Of course, we have yet to see a breakthrough cancer treatment derived from mushrooms, but many people believe that including mushrooms in their diet can help reduce their risk of cancer. It certainly can’t hurt. In fact, a few studies have found that people who eat more mushrooms have lower incidence of certain types of cancer, including breast cancer and stomach cancer.  

The immune boosting compounds in mushrooms don’t appear to be affected by drying so you can get the same benefit from dried and powdered mushrooms as you do from fresh.

Mushrooms and Vitamin D

Some time ago, I wrote about vitamin D—how important this nutrient is and how common vitamin D deficiency is. (See What are the Benefits of Vitamin D?) Although mushrooms are not necessarily high in vitamin D, they have a very neat trick: When mushrooms are exposed to UV light, they produce vitamin D. Of course, your skin can do the same thing. But exposing your skin to UV rays can also cause skin cancer and premature aging of the skin. Why not let mushrooms take the heat for you?

You can boost the vitamin D content of mushrooms by putting them on a sunny windowsill or—if sunlight is not plentiful—a UVB bulb works, too. You’ll find UVB bulbs at pet stores that carry supplies for reptiles. Just put your mushrooms under the bulb for a couple of hours and then cook and eat them as usual. This method is so effective that it can even reverse a vitamin D deficiency.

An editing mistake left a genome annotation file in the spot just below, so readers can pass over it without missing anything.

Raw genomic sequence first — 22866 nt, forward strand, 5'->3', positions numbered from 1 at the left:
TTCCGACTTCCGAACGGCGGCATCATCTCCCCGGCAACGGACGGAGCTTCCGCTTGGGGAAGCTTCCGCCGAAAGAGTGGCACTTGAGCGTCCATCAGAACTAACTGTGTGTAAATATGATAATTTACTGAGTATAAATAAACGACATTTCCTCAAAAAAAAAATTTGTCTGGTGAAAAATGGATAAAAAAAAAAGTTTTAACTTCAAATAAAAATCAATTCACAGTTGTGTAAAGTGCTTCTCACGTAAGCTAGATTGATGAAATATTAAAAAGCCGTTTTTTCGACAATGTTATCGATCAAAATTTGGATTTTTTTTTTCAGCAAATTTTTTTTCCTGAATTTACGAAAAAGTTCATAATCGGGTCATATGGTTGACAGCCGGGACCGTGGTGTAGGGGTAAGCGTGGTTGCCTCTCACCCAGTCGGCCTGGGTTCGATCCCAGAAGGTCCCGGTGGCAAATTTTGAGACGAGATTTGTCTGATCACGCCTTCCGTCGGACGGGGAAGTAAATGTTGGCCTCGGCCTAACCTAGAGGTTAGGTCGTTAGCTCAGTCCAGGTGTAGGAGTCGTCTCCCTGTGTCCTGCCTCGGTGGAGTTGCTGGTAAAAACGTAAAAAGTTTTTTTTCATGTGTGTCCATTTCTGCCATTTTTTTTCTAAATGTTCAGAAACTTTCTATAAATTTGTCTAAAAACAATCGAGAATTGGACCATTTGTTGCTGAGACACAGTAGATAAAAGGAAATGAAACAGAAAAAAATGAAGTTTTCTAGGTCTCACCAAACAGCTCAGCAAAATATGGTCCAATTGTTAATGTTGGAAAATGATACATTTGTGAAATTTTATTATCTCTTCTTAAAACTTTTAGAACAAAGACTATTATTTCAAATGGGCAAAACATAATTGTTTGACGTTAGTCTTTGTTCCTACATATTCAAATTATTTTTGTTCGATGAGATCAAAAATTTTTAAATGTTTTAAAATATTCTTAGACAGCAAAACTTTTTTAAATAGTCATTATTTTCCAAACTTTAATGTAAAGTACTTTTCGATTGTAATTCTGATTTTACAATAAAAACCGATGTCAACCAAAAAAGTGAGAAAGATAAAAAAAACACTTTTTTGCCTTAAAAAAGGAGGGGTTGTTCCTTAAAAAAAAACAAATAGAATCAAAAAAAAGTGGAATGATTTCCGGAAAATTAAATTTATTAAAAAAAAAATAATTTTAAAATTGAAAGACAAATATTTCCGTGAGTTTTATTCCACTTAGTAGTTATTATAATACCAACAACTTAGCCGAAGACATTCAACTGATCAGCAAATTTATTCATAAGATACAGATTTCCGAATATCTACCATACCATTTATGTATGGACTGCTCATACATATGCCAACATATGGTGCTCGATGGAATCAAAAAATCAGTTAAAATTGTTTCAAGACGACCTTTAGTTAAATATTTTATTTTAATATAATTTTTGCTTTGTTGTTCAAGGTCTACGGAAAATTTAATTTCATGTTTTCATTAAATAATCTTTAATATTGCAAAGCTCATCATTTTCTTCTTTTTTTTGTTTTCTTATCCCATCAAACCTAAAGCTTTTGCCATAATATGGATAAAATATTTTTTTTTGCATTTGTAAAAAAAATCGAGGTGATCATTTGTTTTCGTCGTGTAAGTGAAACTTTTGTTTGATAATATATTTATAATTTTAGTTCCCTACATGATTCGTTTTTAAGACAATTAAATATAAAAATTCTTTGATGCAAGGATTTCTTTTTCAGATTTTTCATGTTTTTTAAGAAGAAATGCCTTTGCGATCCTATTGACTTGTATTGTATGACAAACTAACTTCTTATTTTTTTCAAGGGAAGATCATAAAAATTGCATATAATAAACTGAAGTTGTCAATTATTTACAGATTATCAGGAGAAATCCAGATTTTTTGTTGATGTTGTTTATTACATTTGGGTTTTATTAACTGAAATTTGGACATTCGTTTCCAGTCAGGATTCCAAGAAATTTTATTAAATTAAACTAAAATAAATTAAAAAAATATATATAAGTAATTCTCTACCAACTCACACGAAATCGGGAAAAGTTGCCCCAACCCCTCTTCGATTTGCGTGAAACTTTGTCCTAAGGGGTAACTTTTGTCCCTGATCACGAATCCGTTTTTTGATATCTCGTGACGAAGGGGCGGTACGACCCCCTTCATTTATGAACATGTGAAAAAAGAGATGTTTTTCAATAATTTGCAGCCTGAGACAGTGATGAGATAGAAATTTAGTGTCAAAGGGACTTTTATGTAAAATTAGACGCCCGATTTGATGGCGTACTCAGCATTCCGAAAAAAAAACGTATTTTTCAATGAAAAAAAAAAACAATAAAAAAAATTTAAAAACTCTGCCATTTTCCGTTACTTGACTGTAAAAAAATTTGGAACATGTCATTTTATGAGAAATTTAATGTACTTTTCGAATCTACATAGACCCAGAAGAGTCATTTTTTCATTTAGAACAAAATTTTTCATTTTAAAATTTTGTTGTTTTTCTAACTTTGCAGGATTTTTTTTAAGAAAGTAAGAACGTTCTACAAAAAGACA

Cooking With Mushrooms

If you’re interested in the potential health benefits of mushrooms, you can take them as dietary supplements—but why not exploit their culinary advantages and kill two birds with one stone? Almost all fresh mushrooms are delicious thinly sliced and sautéed over low heat in a bit of oil. You can cook them like that all by themselves or add in other vegetables too. The delicate enoki mushroom can be added raw to salads for a wonderful change of pace. 

You can boost the vitamin D content of mushrooms by putting them on a sunny windowsill for a couple of hours.